If you want your product, service or business to win in a competitive market, your positioning strategy had better be more than a soft definition of your target customer and a somewhat generic benefit they get when buying from you.
Consider the fact that while you’re trying to get customers interested in your product or service, your competitor or competitors are trying to do the same thing. Worst of all, while they’re trying to convince customers to use their product they are also trying to convince them to not use yours.
So the negative effects of a soft positioning strategy are compounded because your product doesn’t exist in a world where the opposite of engagement is mediocrity. In the competitive markets where most of us compete, the opposite of engagement is obscurity.
The positioning you define for your brand creates a scenario made of the interaction of three entities, your product or service, target customers, and your competitors. The strength of your positioning will determine the competitive quadrant you exist in. Let’s take a quick look at how these quadrants are defined.
(1) Your competitor’s positioning connects with your customers and resolves their needs/problems/desires better than your product or service. In this scenario your product is seen as inferior and your growth stagnates or declines. This is the “Losing Zone”.
(2) In this second quadrant your positioning doesn’t connect with customers in any significant way. This scenario occurs when marketers generalize their target in an attempt to broaden their market potential. The result is most often a misalignment between what customers are looking for in a product or service and what they believe you can deliver. If you find yourself in this area, your business is stagnant at best and may decline rapidly if competitors make even a slight connection to target customers. This is the “Irrelevant Zone”.
(3) This scenario is not as dire as the two listed above. In this case you have created a positioning that relates to your target customer, at least somewhat, and so has your competitor. While your positioning relates to the target customer, it doesn’t connect deeply or create sufficient differentiation to provide a strong competitive advantage. When this scenario develops you fight tooth and nail with your competitor for every customer. You spend heavily on promotion with a very low ROI and market share barely moves; any gains are extremely hard fought and expensive. This is the “Battle Zone”.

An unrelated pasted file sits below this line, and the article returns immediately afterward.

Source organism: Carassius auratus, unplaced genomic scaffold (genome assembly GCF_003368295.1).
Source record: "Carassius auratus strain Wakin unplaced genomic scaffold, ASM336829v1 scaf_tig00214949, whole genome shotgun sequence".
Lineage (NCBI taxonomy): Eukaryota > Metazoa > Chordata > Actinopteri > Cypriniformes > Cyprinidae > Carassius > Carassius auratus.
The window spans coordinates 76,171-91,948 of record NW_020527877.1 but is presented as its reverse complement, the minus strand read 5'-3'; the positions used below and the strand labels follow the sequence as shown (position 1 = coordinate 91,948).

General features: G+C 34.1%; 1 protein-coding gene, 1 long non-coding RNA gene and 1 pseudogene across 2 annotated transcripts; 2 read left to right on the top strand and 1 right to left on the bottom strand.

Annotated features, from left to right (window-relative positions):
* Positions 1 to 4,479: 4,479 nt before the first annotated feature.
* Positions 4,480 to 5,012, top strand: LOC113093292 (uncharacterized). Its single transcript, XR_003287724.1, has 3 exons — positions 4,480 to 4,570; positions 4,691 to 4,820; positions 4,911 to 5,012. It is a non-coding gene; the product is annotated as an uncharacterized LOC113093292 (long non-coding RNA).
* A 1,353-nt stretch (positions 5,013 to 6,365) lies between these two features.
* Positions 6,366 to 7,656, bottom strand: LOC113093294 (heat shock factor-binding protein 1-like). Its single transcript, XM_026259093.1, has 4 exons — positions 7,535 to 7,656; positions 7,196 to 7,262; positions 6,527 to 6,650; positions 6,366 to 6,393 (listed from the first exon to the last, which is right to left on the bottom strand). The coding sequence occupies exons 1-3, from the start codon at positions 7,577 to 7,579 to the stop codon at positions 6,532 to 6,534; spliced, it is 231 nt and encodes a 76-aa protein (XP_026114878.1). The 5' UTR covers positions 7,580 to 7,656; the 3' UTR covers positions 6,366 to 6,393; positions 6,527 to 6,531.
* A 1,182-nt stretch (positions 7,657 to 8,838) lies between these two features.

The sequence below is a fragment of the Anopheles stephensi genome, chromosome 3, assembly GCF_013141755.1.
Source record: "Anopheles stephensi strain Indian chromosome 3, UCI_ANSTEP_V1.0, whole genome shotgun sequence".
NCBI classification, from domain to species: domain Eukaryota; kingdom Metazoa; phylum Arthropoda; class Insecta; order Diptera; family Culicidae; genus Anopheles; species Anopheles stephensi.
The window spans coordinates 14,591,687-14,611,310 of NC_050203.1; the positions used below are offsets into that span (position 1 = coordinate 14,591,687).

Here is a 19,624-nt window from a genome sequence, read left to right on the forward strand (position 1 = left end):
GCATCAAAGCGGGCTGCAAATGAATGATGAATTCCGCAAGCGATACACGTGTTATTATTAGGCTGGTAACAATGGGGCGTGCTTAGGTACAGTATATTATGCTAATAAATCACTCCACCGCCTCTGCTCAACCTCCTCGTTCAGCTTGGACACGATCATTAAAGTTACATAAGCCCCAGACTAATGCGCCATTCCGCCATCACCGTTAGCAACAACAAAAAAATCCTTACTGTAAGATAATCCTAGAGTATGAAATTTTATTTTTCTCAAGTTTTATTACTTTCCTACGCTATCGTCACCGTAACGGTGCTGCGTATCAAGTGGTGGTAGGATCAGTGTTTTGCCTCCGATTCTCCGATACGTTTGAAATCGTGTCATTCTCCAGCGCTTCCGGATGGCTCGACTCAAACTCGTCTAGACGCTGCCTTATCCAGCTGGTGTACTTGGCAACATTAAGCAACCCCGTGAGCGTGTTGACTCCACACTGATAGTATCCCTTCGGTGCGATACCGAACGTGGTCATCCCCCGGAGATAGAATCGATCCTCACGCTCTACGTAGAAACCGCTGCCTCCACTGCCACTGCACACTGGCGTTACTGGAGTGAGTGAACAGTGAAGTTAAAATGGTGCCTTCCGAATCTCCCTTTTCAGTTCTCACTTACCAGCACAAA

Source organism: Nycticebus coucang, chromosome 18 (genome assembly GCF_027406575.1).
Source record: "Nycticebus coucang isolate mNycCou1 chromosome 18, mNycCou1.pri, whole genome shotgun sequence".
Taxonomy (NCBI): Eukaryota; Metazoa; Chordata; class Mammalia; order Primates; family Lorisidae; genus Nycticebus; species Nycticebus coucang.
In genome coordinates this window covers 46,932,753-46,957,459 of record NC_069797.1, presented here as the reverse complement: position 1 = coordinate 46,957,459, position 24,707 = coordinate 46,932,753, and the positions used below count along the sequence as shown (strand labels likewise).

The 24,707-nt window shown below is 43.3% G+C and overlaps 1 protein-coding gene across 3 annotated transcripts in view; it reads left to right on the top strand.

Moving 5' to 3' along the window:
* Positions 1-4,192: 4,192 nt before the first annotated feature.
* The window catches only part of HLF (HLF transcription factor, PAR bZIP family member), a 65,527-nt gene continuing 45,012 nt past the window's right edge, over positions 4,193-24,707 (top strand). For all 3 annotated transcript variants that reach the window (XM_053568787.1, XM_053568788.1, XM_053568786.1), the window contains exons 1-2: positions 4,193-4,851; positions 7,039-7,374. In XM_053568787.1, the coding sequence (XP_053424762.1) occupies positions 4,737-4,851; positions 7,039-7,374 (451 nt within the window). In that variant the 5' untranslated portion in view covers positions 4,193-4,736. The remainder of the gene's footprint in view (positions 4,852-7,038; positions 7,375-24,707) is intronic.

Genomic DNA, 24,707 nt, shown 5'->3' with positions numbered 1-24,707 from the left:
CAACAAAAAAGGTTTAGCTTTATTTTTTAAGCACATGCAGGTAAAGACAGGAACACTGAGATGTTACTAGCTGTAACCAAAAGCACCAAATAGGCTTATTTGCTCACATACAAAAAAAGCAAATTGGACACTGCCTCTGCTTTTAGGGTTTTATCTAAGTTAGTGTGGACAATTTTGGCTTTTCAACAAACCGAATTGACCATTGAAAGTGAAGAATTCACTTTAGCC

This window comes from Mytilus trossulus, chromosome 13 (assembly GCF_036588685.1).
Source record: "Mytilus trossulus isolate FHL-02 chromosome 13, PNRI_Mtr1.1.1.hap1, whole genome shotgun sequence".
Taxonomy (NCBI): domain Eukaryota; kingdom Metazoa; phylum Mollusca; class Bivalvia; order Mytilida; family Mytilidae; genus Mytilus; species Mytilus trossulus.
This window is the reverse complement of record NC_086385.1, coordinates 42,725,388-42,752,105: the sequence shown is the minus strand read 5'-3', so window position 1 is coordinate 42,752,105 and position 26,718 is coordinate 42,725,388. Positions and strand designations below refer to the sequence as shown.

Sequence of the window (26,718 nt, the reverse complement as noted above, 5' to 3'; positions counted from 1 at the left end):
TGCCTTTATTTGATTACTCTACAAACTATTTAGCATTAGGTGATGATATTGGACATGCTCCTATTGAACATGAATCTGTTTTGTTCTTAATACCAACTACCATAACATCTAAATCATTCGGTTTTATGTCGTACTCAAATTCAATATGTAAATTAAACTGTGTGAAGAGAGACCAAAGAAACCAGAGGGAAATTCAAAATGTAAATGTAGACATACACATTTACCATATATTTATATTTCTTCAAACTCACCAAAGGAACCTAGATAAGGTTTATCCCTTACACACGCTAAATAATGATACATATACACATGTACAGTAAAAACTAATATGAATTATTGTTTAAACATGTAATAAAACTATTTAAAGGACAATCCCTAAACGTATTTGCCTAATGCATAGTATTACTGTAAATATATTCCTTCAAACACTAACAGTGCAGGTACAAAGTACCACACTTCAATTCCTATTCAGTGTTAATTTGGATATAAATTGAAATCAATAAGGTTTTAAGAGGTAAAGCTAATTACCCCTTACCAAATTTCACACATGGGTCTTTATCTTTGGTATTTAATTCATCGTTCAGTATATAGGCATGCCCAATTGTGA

(4) The last quadrant is the landing zone for engaging and differentiating positioning. When you’ve created a positioning strategy that has a clearly defined target customer with a need, problem, or desire that is uniquely satisfied by your product, service, or company you end up here. In this quadrant you create significant differentiation and customer engagement; sales grow, market share grows, promotional efficiency increases, and ROI multiplies. In this quadrant you develop market leadership even if you are not the largest player. A strong, differentiating positioning strategy is critical to reaching this area known as the “Winning Zone”.
As you assess your products, services, and company, consider where you fall in these four quadrants and what it will take to get into the “Winning Zone”. If it’s not clear how to get there, send me an email (click here) and we can set up a short call to discuss your situation. What do you have to lose, the email and call are free, but doing the same thing you have been may cost you everything.